North and South sign commitment to family farming
Agriculture ministers from 21 different countries have adopted the text, including those of Romania, the Czech Republic, Spain, Portugal, Switzerland, Ivory Coast, Mali, South Africa and Brazil.
Together with the Food and Agriculture Organization (FAO), these countries committed to implement public policies in favour of family farming, claiming it will help feed a significant part of the world population.
95% of the world's farms are smaller than five hectares according to official French figures. Farms larger than 10 hectares only exist in America and Europe.
“In sustaining agricultural production, there is nothing more powerful than men and women committed to their farming professions,” the said the French agriculture minister, Stéphane Le Foll, who was speaking at a seminar organised by French farming associations and the ministry.
The list of countries which have committed to this type of farming should continue to grow in 2014, which was labelled year of family farming by the United Nations.
“It is important to make other countries sign because it is a major challenge in the fight against hunger in the world,” Le Foll said.
Family farming is an important part of the global food production. These small farms managed by families produce 70% of the world food supply. But out of the 842 million people who suffer from hunger, three quarters are peasants.
40% of the world's working force currently lives off family farming, but the disparities between North and South are still huge. Family farming occupies 59% of the working population in China, and 53% in India and Africa. In contrast, less than 5% of the workforce in Northern America and Europe live from this activity.
“If we want to answer the question of feeding the world and world hunger, the best system is family farming,” Le Foll claims. “Behind the capitalist farming system, there is of course profit but also geographical specialisation of land and production.”
“The goal now is to build truly sustainable agricultural systems that can meet the future food needs of the planet,” the director general of FAO, José Graziano da Silva added. “And nothing is closer to the model of sustainable food production than family farming.”
International support for family farming also focuses in the number of jobs this sector could create in the coming years, especially on continents where the population is growing, such as Africa.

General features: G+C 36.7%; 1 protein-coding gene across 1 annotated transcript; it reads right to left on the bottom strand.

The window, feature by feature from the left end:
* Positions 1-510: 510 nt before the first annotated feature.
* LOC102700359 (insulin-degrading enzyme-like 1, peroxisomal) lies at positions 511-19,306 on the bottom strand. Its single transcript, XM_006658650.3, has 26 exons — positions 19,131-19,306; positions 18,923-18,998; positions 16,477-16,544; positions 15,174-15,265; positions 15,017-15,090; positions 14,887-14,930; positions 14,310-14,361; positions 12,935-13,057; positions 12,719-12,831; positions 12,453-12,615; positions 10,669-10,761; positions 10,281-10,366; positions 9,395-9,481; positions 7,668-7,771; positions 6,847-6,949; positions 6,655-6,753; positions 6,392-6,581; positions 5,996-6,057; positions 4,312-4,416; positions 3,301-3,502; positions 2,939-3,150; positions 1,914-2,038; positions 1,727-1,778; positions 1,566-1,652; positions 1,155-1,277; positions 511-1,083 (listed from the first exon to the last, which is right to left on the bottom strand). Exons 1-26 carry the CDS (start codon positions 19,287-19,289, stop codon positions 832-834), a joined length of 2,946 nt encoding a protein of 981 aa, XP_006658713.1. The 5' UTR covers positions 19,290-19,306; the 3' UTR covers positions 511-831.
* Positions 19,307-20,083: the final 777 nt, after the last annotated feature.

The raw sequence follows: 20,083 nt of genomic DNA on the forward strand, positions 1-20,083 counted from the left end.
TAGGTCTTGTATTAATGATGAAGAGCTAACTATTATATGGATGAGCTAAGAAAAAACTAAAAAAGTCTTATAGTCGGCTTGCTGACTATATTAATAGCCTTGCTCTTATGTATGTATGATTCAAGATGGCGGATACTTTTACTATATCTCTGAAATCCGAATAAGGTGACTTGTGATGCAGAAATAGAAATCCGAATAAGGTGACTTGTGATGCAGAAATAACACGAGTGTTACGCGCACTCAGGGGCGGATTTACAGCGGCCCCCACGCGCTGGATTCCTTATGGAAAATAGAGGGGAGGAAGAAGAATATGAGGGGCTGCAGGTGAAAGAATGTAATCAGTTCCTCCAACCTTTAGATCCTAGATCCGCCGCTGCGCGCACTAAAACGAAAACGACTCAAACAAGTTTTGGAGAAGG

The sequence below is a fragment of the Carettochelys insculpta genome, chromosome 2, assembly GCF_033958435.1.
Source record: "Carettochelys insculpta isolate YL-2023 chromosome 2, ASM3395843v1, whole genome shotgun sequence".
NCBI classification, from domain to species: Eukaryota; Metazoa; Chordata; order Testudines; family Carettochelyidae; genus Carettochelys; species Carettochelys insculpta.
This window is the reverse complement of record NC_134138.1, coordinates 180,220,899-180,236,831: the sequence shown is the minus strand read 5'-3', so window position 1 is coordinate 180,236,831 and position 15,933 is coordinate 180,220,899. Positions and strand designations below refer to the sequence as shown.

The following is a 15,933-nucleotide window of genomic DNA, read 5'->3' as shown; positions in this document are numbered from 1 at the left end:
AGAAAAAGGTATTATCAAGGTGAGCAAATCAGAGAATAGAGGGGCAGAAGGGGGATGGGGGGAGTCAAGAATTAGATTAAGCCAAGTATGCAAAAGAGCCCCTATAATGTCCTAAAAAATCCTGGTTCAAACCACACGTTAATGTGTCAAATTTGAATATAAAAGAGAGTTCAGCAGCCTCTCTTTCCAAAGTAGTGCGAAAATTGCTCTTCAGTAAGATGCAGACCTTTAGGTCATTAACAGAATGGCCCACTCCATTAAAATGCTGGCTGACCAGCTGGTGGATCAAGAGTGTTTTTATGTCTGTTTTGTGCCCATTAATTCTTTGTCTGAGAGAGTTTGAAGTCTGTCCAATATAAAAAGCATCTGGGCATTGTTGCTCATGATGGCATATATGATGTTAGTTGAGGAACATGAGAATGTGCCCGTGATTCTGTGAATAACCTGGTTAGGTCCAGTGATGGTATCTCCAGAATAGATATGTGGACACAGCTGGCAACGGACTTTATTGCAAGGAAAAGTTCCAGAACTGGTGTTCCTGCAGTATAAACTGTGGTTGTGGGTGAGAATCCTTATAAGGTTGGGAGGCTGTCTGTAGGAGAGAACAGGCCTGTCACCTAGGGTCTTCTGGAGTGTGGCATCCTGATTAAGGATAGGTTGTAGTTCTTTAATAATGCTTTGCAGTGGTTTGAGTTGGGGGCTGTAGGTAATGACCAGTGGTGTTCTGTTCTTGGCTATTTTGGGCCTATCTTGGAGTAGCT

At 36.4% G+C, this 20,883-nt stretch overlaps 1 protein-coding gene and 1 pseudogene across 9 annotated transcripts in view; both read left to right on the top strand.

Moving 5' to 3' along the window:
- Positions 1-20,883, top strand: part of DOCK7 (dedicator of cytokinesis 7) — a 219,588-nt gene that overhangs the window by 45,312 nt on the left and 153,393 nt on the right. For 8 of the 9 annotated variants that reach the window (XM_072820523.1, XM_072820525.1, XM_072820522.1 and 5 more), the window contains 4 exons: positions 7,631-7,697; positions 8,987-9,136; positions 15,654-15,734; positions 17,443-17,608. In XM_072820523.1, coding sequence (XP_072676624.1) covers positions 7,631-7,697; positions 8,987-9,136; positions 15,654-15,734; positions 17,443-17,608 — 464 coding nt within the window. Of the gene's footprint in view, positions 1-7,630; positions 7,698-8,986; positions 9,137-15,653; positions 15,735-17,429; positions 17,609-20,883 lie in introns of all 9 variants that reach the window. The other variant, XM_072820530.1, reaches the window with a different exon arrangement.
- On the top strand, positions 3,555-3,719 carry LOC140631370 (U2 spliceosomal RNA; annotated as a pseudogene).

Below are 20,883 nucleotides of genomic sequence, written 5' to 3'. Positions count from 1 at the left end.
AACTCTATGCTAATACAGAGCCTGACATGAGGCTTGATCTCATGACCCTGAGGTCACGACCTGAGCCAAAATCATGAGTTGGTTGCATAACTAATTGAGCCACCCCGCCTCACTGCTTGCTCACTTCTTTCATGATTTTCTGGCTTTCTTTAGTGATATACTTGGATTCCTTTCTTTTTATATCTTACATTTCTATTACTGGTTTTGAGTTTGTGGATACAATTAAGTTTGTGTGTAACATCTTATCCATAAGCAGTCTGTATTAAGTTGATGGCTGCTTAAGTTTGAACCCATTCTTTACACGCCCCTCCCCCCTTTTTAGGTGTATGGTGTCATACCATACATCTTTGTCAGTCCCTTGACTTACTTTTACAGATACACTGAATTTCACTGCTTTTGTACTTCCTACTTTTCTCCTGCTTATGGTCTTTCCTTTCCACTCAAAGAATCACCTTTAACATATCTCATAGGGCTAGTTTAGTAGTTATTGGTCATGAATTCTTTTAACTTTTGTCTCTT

A study co-authored by the World Bank foresees a generational shift in Sub-Saharan Africa in the medium-term, with a massive influx of young people expected on the labour market. 25 million people are expected to enter the job market each year until 2025, meaning Africa will have to integrate 330 million new job seekers by then. Of those new jobs, about 200 million will have to be found in rural areas, according to the study, which means Africa will essentially remain a rural continent at least until 2030.
Hungary will kick-start celebrations of the 2014 International Year of Family Farming with a Global Forum and an exhibition that will take place in Budapest from 4 to 6 March.
The UN launched 2014 International Year of Family Farming in November last year. The campaign aims to raise the profile of family and small-holder farming, viewed as key to global food security, health and protection of the environment. It could also provide more jobs for young people, the UN Food and Agriculture Organization says.
nbsp;are the most common type of farm in the European Union. The majority of the EU's 12 million farms are family-owned, with plots passed on from generation to generation, according to the European Commission. They may involve pastoral and aquacultural production, fisheries or forestry.
The Commission ran an online public consultation on the role of family farming and priorities for the future from 2 August until 11 October 2013.